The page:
Star Trek Picard, Jean-Luc
What makes Q's relationship with Picard on the series so unusual is that .. encounters Q, dressed in a white robe and claiming to be God. However, he became afraid of a possible future relationship and posted . Appearing as "God", Q told Picard that he had died because of his artificial heart, and. Picard/Q is a slash pairing between Captain Jean-Luc Picard of the Enterprise certainly foregrounds the gay subtext of his relationship with Picard. despite the fact that Q is an immortal god, Picard holds his own and even.
She's found a vulnerability in you, a vulnerability I've been looking for for years. If I'd known sooner, I would have appeared as a female. He both feminizes and objectifies Picard, who, in his skimpy and revealing pajamas, is clearly vulnerable to the sexual threat Q poses, a threat that de Lancie makes very clear by the way he looms over the scantily-clad object of his desire, speaking directly into his ear. Q, fully dressed, and in his adopted Starfleet uniform, clearly has the upper-hand.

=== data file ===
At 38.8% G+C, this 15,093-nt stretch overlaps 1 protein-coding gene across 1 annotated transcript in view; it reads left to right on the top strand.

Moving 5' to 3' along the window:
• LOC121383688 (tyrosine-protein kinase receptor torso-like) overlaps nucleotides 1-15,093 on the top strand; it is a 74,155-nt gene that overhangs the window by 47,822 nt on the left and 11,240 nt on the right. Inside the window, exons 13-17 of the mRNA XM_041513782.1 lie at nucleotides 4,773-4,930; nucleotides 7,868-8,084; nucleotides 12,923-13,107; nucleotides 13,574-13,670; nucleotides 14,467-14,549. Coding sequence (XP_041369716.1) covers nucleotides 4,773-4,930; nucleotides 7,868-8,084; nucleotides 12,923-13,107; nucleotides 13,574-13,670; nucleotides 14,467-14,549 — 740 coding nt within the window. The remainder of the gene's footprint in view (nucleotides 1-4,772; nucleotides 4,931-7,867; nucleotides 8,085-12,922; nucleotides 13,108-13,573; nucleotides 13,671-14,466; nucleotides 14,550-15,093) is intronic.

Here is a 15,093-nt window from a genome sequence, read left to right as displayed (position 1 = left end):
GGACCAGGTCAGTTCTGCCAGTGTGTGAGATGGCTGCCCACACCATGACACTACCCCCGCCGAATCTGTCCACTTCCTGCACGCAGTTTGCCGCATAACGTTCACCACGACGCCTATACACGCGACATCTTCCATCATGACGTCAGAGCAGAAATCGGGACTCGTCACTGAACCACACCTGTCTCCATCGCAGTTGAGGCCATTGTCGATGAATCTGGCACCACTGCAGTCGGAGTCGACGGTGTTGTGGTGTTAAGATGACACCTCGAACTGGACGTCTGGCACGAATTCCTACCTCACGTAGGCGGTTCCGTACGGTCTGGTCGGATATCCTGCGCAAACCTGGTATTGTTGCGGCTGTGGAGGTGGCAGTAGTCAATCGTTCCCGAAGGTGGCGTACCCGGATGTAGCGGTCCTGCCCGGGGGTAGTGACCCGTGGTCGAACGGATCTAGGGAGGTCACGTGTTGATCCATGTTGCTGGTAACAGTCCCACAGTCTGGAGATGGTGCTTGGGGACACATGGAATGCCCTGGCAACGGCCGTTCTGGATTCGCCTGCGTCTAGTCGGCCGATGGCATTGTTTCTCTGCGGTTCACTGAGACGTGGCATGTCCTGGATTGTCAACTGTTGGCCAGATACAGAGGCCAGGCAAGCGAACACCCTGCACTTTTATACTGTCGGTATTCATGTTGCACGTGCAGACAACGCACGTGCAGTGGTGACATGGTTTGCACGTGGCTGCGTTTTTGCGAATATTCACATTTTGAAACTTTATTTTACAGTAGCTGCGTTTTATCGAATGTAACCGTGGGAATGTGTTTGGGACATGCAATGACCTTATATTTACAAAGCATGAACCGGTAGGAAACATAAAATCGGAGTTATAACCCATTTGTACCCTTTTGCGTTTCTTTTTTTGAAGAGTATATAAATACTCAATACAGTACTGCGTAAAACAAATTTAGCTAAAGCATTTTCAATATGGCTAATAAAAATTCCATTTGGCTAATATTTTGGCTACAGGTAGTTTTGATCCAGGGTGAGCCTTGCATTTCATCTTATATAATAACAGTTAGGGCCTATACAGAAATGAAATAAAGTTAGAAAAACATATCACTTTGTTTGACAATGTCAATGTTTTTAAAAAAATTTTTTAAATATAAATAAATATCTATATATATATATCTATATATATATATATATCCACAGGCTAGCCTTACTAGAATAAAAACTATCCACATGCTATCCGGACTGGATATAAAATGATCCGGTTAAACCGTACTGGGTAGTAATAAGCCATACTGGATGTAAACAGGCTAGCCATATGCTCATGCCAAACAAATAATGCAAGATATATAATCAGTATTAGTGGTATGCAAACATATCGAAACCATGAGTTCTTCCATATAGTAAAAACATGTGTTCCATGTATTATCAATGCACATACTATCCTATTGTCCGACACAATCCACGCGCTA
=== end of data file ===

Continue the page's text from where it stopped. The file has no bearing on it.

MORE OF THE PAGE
In "Qpid," he adopts a particularly stereotypically masculine role in order to assert power over Picard. For Q, romance is a form of conquest, a conquest effected by exploiting the other's vulnerabilities. He seems genuinely surprised that the vulnerability he's been looking for for years was simply a matter of something to him as superficial as gender. What frustrates Q is that the woman Picard has fallen for is essentially a version of Q in female form. When Picard later accuses Q of being "devious and amoral and unreliable and irresponsible and definitely not to be trusted," Vash asks simply "Sound like someone you know?
In order to punish Picard for rejecting him in favor of a female and mortal and hence inferior version of himself, Q takes Vash away from him, again playing a calculated role, that of the victor in a heterosexual love triangle. Despite the gender-bending, femQ still speaks in what is recognizably de Lancie's "voice"; thanks to his ambiguous gendering of this character, his speech patterns can be convincingly transposed onto a seductive femme fatale.